Wedding photography coverage of the whole day

Chapel Barn Wedding, Oliver & Melanie, Bolney, West Sussex

I’ve recently redesigned the website into a new template, and with this I have done an over haul of my portfolios. There is still the main portfolio of my favourite images, but now sectioned galleries of different stages in the wedding day as well. This way, I can show my clients how images may flow together as different parts of the day, whilst also showing what clients get when they bolt on those extra few hours for wedding prep or late night dancing. There are also a few tips on how these are photographed and what styles work too.

Bob & Lyla, Grays Inn Wedding, Holborn, London

The new portfolios can be found here:

Abblie & Will, St Marys Church Wedding, Leigh, Tonbridge, Kent

The getting ready shots are the ones that most people do want captured, but getting ready shots are not for everyone. Depending on what kind of bride (or groom!) you are will depend on how your getting ready is, sometimes it’s a girly morning of champagne, chocolate & giggling whilst getting ready and other times it’s more intimate, maybe just the bride, her mum and children as well. These shots are always great, no matter what the subject, but some people don’t want a photographer involved which is fine. They’re nice moments to capture, and it’s a great ice breaker if you’re feeling a bit nervous about your wedding photography.

The main event, the wedding ceremony! These shots are always very intimate and the reportage style works very well here. Some formal shots can also be taken shortly after the ceremony as well as some portraits. Photographs of the ceremony can be subject to the venue and the person conducting the ceremony (Priest, registrar, etc..) so check what is allowed or restricted. Most wedding venues are quite relaxed, but some places will have rules and will want you and your wedding photographer to respect them.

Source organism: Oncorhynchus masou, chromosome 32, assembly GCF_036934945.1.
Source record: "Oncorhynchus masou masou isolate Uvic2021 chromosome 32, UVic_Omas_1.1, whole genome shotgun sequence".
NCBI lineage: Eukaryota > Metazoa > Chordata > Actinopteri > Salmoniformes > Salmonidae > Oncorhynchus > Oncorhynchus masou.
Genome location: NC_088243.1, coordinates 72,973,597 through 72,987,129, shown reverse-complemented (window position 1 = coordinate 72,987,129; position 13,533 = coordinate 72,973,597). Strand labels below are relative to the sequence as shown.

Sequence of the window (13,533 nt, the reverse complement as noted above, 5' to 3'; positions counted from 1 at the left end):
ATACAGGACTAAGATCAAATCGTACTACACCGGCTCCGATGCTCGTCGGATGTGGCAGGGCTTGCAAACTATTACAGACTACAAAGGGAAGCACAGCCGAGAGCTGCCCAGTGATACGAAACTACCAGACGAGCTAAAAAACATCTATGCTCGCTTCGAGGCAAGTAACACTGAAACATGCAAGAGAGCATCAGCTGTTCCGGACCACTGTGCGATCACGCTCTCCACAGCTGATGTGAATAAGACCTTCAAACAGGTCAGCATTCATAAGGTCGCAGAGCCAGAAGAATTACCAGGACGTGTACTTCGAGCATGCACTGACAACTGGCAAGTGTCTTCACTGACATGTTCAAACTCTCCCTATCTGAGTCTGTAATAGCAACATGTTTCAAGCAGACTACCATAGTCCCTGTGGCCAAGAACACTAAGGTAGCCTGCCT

Bethany & Daniel, Brewerstreet Farmhouse Wedding, Surrey

The bride & groom portraits are the photos you will treasure the most. Some people have relaxed portraits or some things that are mush more fun, and this will depend on the style of your wedding. It always helps to have your own input here, how do you want to be photographed? Most photographer’s will do their own thing and know what looks good but a suggestion of what’s important to you makes a portrait session much more of a collaboration, which can usually result in better photos!

David & James, Fulham Palace Wedding, West London

The reception photographs are often a time to get more portraits and shots done that weren’t taken at or after the ceremony, but the reportage style works well here too! Make sure there is time to get photos of all the details of your reception and you’ll want shots of everyone laughing at the best man’s speech! The reception is always a time when people start to relax and have fun, so activities and games are always fun to photograph here too. Often the reception happens when there is the best light in early evening, which works really well for some great images.

Ross & Charlotte, Fitzleroi Barn Wedding, Pulborough, Sussex

Finally, the party portfolio is based on getting all those photos of your first dance and the evening. The first dance should definitely be photographed, and is usually the time when a photographer will clock off. However, if your photographer sticks around for a couple of hours, they can cover all your friends going wild on the dance floor and some even set up photo booths for the evening as an activity in it’s own right! These shots are always hilarious; as are some other evening events such as the tossing of the bouquet, and I’ve also seen some human pyramids, limbo, tug of war, the Horah (A Jewish tradition), Bhangra dancing, ceilidh bands & breakdancing.



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